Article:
Fair point, but how is the fear of retribution for supporting a measure financially much different than fear of supporting it in the booth? Take a southern state and an abortion issue, for example. Obviously, there will be a great deal of money from southern businesses large and small flowing into any measure that involves abortion in the south. Should pro choice voters be afraid for their jobs because they want to counter that funding by donating to help defeat a bill that curtails abortions? I think not, but that is exactly what is happening. I don't mind corporate or group donations being made public, but I feel strongly that tracking those donations to individual voters is unfair, and poses dangers to our republic.
    It's an interesting tradeoff, and I'm fine with keeping individual donations below, say, $500 off the books. But kicking in substantially larger sums seems like the equivalent of stepping out of the voting booth where one's vote is (and should remain) private and shouting to everyone how you voted--go ahead and express yourself but I want to know who's doing the shouting. I see the downside of such disclosure but accept it (easy for me to say, I suppose) in favor of better transparency...

    Quote Originally Posted by Walter Sobchak View Post
    Not paranoid at all. Nope.
    Sometimes paranoia is simply a state of heightened awareness...

    [And finally, responding to no one...] On this same general topic, I'm interested in the arguments over the Johnson Amendment (which makes it a condition of 501(c)(3) tax-exempt status that the charity not advocate for individual candidates) which evangelical denominations hate. My sense is that Trump was told they'd love it if he called for the repeal of the Johnson Amendment, so he did and hence the evangelicals are happy to give him mulligans for Stormy Daniels and dozens of other transgressions, any of which would get most us commoners ex'd. If the Amendment were repealed, it would mean a big cash inflow for evangelical churches since the donors could support their favorite candidates while their identity remains hidden (btw, cowboy, I wouldn't advocate for the publication of 501(c)(3) donors but would be tempted to reconsider if the Johnson Amendment were repealed).

    Anyway, a tip of the cap to Trump for making the politically shrewd move by calling for its repeal, at least as far as his base is concerned, although I suspect he thought the Johnson Amendment had something to do with penile enlargement.

  7. #37

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    Quote Originally Posted by PaloAltoCougar View Post
    It's an interesting tradeoff, and I'm fine with keeping individual donations below, say, $500 off the books. But kicking in substantially larger sums seems like the equivalent of stepping out of the voting booth where one's vote is (and should remain) private and shouting to everyone how you voted--go ahead and express yourself but I want to know who's doing the shouting. I see the downside of such disclosure but accept it (easy for me to say, I suppose) in favor of better transparency...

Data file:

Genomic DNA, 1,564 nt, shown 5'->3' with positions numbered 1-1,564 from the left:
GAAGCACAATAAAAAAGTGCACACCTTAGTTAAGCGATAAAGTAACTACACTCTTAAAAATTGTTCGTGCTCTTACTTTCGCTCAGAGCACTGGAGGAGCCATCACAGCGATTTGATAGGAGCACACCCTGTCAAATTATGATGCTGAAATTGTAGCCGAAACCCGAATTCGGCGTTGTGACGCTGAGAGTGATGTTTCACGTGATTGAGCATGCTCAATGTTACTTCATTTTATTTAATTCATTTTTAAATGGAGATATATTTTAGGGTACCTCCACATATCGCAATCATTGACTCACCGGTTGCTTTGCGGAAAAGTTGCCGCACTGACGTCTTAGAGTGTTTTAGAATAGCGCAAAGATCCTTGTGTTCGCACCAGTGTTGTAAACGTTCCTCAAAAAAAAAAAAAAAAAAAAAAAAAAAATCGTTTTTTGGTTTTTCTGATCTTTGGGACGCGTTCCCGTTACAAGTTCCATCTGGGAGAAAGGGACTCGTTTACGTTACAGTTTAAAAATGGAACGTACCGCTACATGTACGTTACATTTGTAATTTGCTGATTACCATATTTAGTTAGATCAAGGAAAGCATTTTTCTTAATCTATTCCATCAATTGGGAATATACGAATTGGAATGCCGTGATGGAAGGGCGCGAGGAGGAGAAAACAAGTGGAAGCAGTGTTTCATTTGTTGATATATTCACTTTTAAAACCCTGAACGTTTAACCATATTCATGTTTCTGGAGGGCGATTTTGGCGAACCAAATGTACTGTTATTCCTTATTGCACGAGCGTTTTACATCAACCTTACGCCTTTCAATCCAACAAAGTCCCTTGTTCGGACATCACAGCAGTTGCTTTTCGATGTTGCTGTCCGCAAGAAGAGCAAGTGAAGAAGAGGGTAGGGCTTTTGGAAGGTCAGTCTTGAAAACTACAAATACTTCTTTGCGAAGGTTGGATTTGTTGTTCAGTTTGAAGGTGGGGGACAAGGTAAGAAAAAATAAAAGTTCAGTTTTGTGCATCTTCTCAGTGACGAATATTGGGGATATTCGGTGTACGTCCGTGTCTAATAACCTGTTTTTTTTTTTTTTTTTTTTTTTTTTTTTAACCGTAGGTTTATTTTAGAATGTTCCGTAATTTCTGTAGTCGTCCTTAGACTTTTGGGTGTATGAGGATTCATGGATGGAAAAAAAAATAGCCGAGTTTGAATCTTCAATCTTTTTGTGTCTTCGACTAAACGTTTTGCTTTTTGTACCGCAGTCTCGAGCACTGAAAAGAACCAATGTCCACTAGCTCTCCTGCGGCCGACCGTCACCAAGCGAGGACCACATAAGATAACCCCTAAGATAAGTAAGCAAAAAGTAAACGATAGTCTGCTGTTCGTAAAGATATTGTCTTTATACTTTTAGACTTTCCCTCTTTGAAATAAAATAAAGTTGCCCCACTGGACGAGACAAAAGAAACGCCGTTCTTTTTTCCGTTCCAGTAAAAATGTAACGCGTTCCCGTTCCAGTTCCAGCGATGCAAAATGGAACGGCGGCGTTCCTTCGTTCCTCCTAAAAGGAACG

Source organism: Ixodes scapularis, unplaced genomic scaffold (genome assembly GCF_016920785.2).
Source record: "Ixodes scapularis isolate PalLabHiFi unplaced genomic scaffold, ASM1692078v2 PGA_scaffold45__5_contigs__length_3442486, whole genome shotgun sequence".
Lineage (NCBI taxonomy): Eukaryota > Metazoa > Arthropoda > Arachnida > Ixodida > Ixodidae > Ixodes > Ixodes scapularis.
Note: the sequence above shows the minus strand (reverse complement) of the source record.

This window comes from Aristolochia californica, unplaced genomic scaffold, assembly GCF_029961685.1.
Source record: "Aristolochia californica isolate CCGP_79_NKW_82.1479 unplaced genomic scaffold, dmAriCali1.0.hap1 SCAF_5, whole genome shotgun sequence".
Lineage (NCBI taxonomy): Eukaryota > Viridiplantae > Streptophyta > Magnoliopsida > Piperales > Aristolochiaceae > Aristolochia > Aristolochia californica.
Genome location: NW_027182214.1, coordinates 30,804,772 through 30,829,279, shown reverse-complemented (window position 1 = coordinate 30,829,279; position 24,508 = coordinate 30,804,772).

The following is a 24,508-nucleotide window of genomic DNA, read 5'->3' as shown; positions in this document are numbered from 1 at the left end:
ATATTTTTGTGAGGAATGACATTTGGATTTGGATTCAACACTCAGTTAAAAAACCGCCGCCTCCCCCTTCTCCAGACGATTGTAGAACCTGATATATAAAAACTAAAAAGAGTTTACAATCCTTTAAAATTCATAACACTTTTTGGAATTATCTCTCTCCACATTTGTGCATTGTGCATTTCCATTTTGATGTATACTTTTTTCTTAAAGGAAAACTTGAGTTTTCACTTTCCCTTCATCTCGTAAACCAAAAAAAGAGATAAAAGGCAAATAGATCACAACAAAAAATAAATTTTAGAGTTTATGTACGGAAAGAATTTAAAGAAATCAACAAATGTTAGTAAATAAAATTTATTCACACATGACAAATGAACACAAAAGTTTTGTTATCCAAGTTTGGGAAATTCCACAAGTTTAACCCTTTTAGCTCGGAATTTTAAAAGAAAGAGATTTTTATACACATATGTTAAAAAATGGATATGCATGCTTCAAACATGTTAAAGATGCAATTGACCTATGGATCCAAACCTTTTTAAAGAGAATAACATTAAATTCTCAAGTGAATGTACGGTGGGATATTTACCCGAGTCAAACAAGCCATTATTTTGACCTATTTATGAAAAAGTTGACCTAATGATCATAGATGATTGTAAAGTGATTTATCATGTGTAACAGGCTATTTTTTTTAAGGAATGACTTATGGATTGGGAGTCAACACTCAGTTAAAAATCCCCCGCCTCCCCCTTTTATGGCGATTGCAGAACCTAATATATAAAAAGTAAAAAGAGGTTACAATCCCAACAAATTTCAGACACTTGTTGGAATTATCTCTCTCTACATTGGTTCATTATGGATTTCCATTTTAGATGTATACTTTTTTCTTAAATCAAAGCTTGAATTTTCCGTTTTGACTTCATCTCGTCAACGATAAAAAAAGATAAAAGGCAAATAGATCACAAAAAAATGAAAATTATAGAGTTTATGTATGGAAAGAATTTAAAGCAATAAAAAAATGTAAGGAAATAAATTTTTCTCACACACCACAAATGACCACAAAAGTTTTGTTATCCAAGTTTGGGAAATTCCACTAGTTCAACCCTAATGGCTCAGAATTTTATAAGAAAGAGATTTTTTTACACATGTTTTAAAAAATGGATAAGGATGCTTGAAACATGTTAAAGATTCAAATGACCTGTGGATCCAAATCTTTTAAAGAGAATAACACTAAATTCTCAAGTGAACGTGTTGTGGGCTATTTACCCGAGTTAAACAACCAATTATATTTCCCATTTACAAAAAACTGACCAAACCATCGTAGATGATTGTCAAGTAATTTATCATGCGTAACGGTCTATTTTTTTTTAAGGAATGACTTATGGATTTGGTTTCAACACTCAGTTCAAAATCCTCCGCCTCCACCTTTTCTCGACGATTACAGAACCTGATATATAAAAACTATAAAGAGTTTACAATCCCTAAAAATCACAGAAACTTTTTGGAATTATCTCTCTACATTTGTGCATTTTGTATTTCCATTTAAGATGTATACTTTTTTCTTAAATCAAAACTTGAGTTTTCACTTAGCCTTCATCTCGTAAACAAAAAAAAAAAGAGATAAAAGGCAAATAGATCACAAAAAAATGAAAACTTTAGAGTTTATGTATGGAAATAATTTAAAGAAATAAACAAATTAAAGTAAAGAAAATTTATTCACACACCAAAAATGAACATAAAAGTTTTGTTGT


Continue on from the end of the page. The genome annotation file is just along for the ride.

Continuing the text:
Honestly, I'm surprised you see things this way. Suppose the CEO of a Wyoming hospital is vehemently opposed to handguns because his daughter was murdered by her ex-husband. A gun control measure comes on the ballot in Wyoming and he knows the NRA is going to pump millions into advertising to defeat it, and he is willing to spend $20,000 of his own money in an attempt to offset their efforts, but doing so publicly will cost him his job. In fact most people who donate to defeat this measure will pay a price either socially or professionally. Now, you're telling me you 1) don't think public disclosure is de facto form of suppression, and 2) you think that people should be willing to pay with their careers if they want to fight big money, be it George Soros or the NRA, on the other side of an issue?

    "Outlined against a blue, gray
    October sky the Four Horsemen rode again"
    Grantland Rice, 1924

  8. #38

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    Quote Originally Posted by cowboy View Post
    Honestly, I'm surprised you see things this way. Suppose the CEO of a Wyoming hospital is vehemently opposed to handguns because his daughter was murdered by her ex-husband. A gun control measure comes on the ballot in Wyoming and he knows the NRA is going to pump millions into advertising to defeat it, and he is willing to spend $20,000 of his own money in an attempt to offset their efforts, but doing so publicly will cost him his job. In fact most people who donate to defeat this measure will pay a price either socially or professionally. Now, you're telling me you 1) don't think public disclosure is de facto form of suppression, and 2) you think that people should be willing to pay with their careers if they want to fight big money, be it George Soros or the NRA, on the other side of an issue?